Movies of the Week #22 (2020)

Color Out of Space (2019): A synaesthetic horror movie unlike any other you’ve seen, Color Out of Space scores one for team “style over substance”. Taking the aliens via meteorite route and aiming to put you off Alpacas forever, this lovecraftian tale is a surprise from director Richard Stanley and a perfect genre piece. Unfortunately, it’s light as a story, with sub-average dialogue and proves, once again, there is such a thing as too much Nick Cage. On a big(ger) screen, however, it absolves its sins by being an experience, at times fascinating, at times skin-crawling, which is what we go to the movies for, isn’t it? 8/10

Harpoon (2019): Close friends hold the darkest secrets, or at least that’s what Harpoon is trying to claim. Whether it’s true or not doesn’t even matter, because this tense, twisty betrayal-on-a-boat saga is a really fun ride, set to an excellent soundtrack. It doesn’t break new ground, but it also doesn’t need to, because it knows exactly what it is. Ultimately, what makes it work, is that, for a change, we get less of the survival bravado such movies usually propose, and more of some characters just being themselves and hoping, as one does in the 20th century, that someone will solve the problem. 7/10

Villains (2019): In what proves to be a week of enjoyable B movies, Dan Berk and Robert Olsen’s Villains almost literally turns back the cinematic clock for a story of capers turned victims. Maika Monroe and Bill Skarsgard star opposite of Jeffrey Donovan and Kyra Sedgwick and their chemistry ensures the flick works even in its slower moments. Beyond these, Villains is going to surprise you and amuse you, while keeping you on the edge of your seat. 7/10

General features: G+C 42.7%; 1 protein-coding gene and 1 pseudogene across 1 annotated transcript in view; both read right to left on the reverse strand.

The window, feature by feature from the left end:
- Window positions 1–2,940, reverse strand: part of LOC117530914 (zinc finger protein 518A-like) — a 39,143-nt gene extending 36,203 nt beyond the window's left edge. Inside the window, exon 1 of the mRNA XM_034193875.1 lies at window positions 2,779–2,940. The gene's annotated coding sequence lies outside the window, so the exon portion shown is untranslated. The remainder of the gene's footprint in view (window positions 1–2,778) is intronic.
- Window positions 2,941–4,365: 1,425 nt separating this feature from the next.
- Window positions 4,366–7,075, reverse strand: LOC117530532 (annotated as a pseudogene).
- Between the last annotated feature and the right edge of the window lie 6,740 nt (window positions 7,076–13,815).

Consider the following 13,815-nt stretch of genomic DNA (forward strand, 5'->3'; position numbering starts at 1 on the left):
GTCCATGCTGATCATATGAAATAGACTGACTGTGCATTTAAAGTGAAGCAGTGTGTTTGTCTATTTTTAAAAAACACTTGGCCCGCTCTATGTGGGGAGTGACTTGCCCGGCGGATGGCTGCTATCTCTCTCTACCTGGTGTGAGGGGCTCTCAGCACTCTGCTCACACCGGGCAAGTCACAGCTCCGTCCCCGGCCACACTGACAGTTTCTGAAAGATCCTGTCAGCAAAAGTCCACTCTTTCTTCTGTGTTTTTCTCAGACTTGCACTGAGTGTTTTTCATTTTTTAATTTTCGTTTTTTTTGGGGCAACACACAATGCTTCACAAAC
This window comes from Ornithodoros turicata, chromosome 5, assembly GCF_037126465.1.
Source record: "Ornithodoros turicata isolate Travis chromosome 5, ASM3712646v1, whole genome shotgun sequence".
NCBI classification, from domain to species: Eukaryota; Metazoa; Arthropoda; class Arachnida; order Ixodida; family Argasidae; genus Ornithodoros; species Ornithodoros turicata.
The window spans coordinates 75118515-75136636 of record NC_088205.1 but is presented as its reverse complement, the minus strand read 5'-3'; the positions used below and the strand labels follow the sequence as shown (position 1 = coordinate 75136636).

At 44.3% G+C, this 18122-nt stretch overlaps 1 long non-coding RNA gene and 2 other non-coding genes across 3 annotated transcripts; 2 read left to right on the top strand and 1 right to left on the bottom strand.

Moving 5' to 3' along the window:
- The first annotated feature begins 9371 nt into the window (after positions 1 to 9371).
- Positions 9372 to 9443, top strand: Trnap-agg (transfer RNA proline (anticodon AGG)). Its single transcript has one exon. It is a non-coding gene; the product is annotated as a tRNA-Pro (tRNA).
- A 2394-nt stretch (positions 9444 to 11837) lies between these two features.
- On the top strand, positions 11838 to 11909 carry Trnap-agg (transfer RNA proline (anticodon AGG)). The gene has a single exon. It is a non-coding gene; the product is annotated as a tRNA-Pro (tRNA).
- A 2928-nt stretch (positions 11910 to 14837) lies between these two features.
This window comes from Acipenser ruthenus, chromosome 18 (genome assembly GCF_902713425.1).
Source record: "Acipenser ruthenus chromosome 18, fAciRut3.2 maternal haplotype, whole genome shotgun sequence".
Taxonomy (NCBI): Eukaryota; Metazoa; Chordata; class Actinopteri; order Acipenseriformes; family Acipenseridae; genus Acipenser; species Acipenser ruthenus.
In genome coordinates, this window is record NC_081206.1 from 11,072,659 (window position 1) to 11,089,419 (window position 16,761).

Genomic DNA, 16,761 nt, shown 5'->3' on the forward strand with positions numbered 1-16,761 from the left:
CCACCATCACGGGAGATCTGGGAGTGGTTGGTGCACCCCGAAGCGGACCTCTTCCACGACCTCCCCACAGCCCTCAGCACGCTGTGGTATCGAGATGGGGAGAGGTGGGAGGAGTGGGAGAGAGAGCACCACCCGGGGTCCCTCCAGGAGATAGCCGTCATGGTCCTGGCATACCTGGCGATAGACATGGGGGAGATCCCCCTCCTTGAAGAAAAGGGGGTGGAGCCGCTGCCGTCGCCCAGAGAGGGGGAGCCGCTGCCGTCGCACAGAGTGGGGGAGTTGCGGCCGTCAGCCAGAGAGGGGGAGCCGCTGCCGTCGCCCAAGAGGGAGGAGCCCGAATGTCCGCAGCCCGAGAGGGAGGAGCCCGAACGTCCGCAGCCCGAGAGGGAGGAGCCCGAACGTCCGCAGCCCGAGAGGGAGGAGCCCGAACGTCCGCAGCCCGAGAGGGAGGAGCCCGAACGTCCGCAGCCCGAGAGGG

Rabid (2019): This remake of David Cronenberg’s 1977 cult classic doesn’t really know what it wants to be. Rabid works best as a body horror testament, but you would still have to look past the cliches, the clumsy dialogue and the uninspired editing. It doesn’t help either that we’ve seen how good meta-commentary on consumption and self-image can be in Raw (2016), and this title from the Soska sisters is off the mark. I’m a sucker for gore, which is why I was satisfied with the visuals of the movie, but it’s hard to really recommend it. 5/10

Patton Oswalt: I Love Everything (2020): I always held Patton Oswalt in pretty high regard, as a funny, edgy actor, thanks in particular to his character roles in various TV series. His latest stand-up, however, is awkwardly unfunny. It starts off quite well, with some good jabs at turning 50 and finding romance, but loses its footing midway through, only to end in a derivative existential commentary on the experience of going to Denny’s – something I can barely relate to as a European. I can’t pinpoint what the issue is, because Patton brings a good amount of energy to the stage, but it all just doesn’t…click. 6/10